Me: Well, in addition to halting violence, negotiating disarmament, and investing on a scale and with a level of respectful generosity to bump the Marshall Plan right out of the history books, I would begin efforts to deprive ISIS of funding and weaponry. A general halt to arms shipments would, of course, already help. Ending the air strikes that are ISIS's biggest recruitment tool would help. But Saudi Arabia and other regional powers have to be brought around to cutting off the funding to ISIS. That would not be nearly as difficult to do if the U.S. government ceased thinking of Saudi Arabia as a valued weapons customer and stopped bowing down to its every demand.
Interviewer: Stop the funding. Stop the arming. This all sounds nice. And you keep saying it over and over again. But I'm going to ask you one last time to say what you would do instead, and what weaponry you would use exactly to do it.
Me: I would use the weapon that eliminates enemies by turning them into something other than enemies. I would embrace the ideology that ISIS works against. It doesn't oppose U.S. militarism. It feeds off it. ISIS opposes humanism. I would welcome refugees without limit. I would make the United States a part of the global community on an equal and cooperative basis, joining without reservations the International Criminal Court, and existing treaties on the rights of the child, land mines, cluster bombs, racial discrimination, discrimination against women, weapons in space, rights of migrant workers, arms trade, protection from disappearances, rights of people with disabilities, the International Covenant on Economic, Social, and Cultural Rights, and the International Covenant on Civil and Political Rights. I would work to reform the United Nations beginning by unilaterally foreswearing use of the veto. I would announce a policy of ceasing to prop up or to overthrow foreign dictators. I would announce plans to support nonviolence, democracy, and sustainability at home and abroad, leading by example -- including in the area of disarmament. Reforming U.S. democracy by removing the system of legalized bribery and the whole list of needed reforms would set an example and also allow more democratic policies. I would shift our officially propogated sympathies from We Are All France to We Are All the World. To imagine that any of these steps is unrelated to ISIS is to misunderstand the power of propaganda, image, and the communication of respectful goodwill or arrogant disdain.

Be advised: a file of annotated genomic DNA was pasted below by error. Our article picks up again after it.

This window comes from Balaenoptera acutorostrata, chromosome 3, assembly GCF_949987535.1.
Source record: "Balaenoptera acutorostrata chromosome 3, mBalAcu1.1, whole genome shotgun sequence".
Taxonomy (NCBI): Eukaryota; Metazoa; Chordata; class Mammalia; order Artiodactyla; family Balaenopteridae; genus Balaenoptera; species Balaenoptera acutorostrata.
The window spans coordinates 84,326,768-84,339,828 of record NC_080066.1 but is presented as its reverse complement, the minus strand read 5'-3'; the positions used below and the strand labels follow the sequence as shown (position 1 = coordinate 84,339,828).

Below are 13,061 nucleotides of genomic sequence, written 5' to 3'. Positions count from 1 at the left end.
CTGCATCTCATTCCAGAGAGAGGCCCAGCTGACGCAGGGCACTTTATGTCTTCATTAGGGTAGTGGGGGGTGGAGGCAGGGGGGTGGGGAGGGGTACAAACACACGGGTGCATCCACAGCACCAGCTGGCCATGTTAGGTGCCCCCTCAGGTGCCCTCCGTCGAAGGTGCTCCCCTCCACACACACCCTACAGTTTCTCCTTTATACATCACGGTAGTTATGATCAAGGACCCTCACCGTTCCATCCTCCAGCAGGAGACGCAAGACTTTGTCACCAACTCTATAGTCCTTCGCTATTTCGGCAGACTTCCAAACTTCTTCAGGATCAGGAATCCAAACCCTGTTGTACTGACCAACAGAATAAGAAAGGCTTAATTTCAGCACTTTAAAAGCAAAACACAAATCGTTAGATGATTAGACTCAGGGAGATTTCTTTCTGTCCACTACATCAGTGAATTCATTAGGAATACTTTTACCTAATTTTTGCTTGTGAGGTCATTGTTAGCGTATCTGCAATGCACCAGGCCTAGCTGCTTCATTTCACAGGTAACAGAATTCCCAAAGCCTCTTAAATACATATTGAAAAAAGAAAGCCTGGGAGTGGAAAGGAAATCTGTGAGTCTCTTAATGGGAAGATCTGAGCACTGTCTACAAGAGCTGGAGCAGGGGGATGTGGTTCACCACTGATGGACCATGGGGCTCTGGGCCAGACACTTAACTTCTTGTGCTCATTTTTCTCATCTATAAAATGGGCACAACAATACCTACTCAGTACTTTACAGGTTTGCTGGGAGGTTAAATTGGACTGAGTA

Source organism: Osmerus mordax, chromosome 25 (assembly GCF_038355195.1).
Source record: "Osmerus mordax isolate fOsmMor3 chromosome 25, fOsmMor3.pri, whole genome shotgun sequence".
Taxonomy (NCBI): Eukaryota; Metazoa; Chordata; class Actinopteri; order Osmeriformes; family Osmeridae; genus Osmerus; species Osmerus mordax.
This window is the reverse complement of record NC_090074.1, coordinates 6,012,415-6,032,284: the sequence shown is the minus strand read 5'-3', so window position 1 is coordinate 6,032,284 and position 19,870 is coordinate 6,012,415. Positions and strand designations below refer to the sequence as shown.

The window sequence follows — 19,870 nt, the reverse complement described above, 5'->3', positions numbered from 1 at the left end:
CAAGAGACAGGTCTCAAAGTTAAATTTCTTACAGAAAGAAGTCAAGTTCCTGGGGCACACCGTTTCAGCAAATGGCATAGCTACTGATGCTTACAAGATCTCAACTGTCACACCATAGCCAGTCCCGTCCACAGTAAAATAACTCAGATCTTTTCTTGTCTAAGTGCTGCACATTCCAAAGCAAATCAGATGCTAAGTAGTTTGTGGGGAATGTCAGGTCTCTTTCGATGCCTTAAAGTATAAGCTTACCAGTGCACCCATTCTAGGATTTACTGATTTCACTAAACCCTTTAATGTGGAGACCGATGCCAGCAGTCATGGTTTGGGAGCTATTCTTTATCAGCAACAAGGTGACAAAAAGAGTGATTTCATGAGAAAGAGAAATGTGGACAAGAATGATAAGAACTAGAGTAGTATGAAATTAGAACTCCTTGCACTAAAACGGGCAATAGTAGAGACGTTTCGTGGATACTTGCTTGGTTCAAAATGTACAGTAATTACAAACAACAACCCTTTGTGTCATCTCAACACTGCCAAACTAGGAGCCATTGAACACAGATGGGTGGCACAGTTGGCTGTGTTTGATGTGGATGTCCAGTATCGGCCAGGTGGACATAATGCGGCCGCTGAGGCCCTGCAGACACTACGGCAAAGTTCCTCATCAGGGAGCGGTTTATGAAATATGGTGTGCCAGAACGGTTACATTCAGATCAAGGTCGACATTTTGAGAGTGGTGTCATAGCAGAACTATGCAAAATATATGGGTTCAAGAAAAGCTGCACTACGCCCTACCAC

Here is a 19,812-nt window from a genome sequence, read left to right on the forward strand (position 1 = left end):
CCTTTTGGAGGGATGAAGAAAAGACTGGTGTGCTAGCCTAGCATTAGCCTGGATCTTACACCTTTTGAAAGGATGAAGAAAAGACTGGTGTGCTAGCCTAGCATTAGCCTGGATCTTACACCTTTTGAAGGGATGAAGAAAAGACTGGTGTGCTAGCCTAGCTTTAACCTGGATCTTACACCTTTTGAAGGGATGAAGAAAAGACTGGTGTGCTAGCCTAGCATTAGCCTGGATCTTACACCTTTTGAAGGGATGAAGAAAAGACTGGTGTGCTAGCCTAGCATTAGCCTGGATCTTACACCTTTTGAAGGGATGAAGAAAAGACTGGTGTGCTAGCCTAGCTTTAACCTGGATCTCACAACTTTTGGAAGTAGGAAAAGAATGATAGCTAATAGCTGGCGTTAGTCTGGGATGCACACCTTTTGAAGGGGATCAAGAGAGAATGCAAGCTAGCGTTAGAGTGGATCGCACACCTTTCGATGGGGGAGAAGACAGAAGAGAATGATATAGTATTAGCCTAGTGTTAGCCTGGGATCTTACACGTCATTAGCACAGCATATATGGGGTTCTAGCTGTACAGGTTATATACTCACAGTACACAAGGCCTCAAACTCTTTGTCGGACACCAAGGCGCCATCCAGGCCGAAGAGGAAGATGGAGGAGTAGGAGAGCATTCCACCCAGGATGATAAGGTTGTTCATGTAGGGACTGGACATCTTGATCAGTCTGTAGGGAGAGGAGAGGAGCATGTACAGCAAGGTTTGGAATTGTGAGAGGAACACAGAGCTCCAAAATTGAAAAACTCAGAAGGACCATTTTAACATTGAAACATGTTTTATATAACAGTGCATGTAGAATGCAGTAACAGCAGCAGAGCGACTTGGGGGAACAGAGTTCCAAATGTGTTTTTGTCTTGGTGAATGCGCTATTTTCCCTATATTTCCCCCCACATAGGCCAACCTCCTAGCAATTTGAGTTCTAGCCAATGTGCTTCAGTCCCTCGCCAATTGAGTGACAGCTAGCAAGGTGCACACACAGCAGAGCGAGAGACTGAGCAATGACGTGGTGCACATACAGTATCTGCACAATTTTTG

Interviewer: Well, we've run out of time, and yet you still won't tell me anything you would do. Sadly, that leaves us obliged to support an assault on ISIS, as much as we dislike war.
By John Grant
[Al Qaeda’s] strategic objective has always been ... the overthrow of the House of Saud. In pursuing that regional goal, however, it has been drawn into a worldwide conflict with American power.
By Dr Hakim
The sea shells
I picked some sea shells at Henoko in Okinawa. Henoko is where the U.S. is relocating their military base against the wishes of 76.1% of Okinawans.
I gave the sea shells as gifts to some of the Afghan Peace Volunteers to help them remember Okinawa’s story.
“Hold the sea shells just next to your ears. It is said that you can hear the waves and the stories from the shores of Okinawa,” I began, as I recounted my witness of the nonviolent efforts of ordinary Japanese to end the more than 70 years of U.S. military bases in their midst, including of Ohata being hurt by the Japanese police when he had locked arms with other Japanese in a peaceful sit-in protestat the gates of Henoko base.
Kitsu, an elder monk who organized the Okinawa Peace Walk I was participating in, remarked during a dinner of sticky rice, pickled radishes and seaweed, “Hakim, you remind me of the ‘dugong’!”
I was amused to think that I resembled the somewhat strange-looking, endangered manatee that lives on a certain species of seaweed found in the seas of Henoko.
Perhaps, it’s only when we realize the similarities we share with creatures like the ‘dugong’ that we can care more about their possible extinction. The dugong’s survival may now hinge on the U.S. government’s ‘full-spectrum dominance’ designs on Asia, as the dugong’s natural habitat is being usurped by the construction of a U.S. military base.